The U.S. government started Native American boarding schools in the 1960s. The main agenda for coming up with this institution was to assimilate and acculturate the children who were Indians from their communities and families. These children were forced to change and adopt the white culture, and the authority took their home clothes, the school administration cut their hair, and the state gave them new English names (Gregg, 2018). Native American boarding schools are connected to the Indian Americans’ poverty-the government took advantage of the Native Indian people who were seen to be poor. The children in these schools were poorly fed, had very poor living conditions, and their dormitories were poorly built and overcrowded. There was inadequate sanitation which encouraged the spread of highly infectious diseases. The idea behind coming up with the boarding school was to eliminate the Indian culture and mainstream American culture.
Initially, the U.S. government forced Indian families to take their children to school. Later, the families decided to take their children to board school because the schools were scarce and there were none available. While in boarding school, the children were separated from their families and culture for an extended period. They were deprived of their traditional and cultural rights and forced to adopt a new culture (Gregg, 2018). Their teachers taught them that their culture was inferior and had no meaning, while some teachers mocked and made fun of the children in America. This act humiliated students and left them ashamed of being American Indian. The school administration lowered the self-esteem of the Indian American students and the well-being of their culture. The Indian parents were poor and could not afford to take their children to a good school; therefore, the U.S. government took advantage of that to deprive them of their children.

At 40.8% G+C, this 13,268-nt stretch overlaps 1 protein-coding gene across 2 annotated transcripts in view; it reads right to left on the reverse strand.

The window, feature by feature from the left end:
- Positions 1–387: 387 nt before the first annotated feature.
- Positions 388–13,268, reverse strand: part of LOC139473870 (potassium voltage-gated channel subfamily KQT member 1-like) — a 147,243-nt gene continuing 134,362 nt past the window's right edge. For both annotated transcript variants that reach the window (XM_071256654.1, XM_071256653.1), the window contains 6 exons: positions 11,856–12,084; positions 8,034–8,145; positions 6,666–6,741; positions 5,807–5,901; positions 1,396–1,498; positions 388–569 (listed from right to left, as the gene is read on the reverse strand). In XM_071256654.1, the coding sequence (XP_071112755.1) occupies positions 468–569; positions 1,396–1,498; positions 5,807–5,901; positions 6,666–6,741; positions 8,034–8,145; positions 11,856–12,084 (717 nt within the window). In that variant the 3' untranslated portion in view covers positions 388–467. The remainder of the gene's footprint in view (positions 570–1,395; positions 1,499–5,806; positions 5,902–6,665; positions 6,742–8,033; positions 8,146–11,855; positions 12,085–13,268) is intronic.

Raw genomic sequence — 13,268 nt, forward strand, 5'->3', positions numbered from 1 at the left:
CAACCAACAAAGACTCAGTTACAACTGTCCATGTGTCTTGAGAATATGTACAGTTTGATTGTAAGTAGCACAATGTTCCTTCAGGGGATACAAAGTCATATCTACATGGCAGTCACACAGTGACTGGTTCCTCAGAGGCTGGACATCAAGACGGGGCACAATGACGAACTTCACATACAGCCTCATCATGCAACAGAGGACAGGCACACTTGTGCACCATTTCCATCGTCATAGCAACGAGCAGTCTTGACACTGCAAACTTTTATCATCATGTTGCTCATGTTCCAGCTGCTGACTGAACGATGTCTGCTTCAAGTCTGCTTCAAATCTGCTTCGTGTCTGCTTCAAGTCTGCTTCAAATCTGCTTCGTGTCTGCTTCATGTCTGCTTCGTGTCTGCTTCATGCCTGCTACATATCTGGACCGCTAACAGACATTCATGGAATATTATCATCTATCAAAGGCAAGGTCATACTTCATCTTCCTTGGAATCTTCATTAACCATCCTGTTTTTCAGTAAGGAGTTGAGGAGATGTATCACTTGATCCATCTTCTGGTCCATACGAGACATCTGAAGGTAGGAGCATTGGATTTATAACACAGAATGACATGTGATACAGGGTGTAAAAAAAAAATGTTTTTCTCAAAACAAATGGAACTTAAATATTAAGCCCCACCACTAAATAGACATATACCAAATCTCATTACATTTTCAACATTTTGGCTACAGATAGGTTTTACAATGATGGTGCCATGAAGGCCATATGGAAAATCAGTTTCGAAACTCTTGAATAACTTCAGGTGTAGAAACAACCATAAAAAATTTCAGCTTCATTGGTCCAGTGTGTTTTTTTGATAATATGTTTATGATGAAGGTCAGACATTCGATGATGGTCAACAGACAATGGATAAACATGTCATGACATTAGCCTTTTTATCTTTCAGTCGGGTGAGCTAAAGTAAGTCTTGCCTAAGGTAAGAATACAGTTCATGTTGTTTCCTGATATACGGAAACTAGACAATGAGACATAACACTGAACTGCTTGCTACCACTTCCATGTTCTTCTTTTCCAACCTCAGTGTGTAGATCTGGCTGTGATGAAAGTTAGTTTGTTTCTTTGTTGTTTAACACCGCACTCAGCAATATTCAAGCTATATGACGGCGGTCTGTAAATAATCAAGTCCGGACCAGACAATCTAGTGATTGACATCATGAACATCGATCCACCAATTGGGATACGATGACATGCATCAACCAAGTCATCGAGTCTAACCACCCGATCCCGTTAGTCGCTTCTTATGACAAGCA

Children live a nightmare kind of life where the school staff and teachers abuse the children physically, sexually, and psychologically. In addition, harsh disciplinary treatment was subjected to students when caught discussing in their native language. The learning environment was poorly designed to teach the children that they were less important and inferior since they suffered from severe poverty within the states. Some strongly resent their native culture, while others felt even more driven to discover their ancestry. However, for many, the cultural dissonance this time period produced has still been felt today by Indigenous people due to intergenerational trauma.
Many Indian students were killed and buried at the burial site next to the school. According to Boarding Schools Federal Report, many marked and unmarked burial sites were around the school. Hundreds of children have perished at these schools due to physical abuse, poor medical care, and hunger (Zephier Olson & Dombrowski 2020). One hundred and two student graves at the cemetery of Haskell Indian School alone, and at least 500 students passed away and were interred somewhere else (Fish & Syed, 2018). Even now, these demises continue. Cindy Sohappy, who had been admitted to Chemawa Boarding School (Oregon) after being inebriated, was discovered dead on December 6, 2004, in a holding cell. She was discovered lying on the ground to be not breathing and was pronounced dead a short time later. The U.S. Attorney declined to bring an involuntary manslaughter case against the personnel (Zephier Olson & Dombrowski 2020). The mother of Sohappy intended to sue the school, but due to extreme poverty, she lacked the resources to follow the justice path for her daughter. The information discussed in the Native American Boarding Schools in this report clearly shows how the program is linked to poverty and inferiority.
Fish, J., & Syed, M. (2018). Native Americans in higher education: An ecological systems perspective. Journal of College Student Development, 59(4), 387-403.
Gregg, M. T. (2018). The long-term effects of American Indian boarding schools. Journal of Development Economics, 130, 17-32.
Zephier Olson, M. D., & Dombrowski, K. (2020). A systematic review of Indian boarding schools and attachment in the context of substance use studies of Native Americans. Journal of racial and ethnic health disparities, 7(1), 62-71.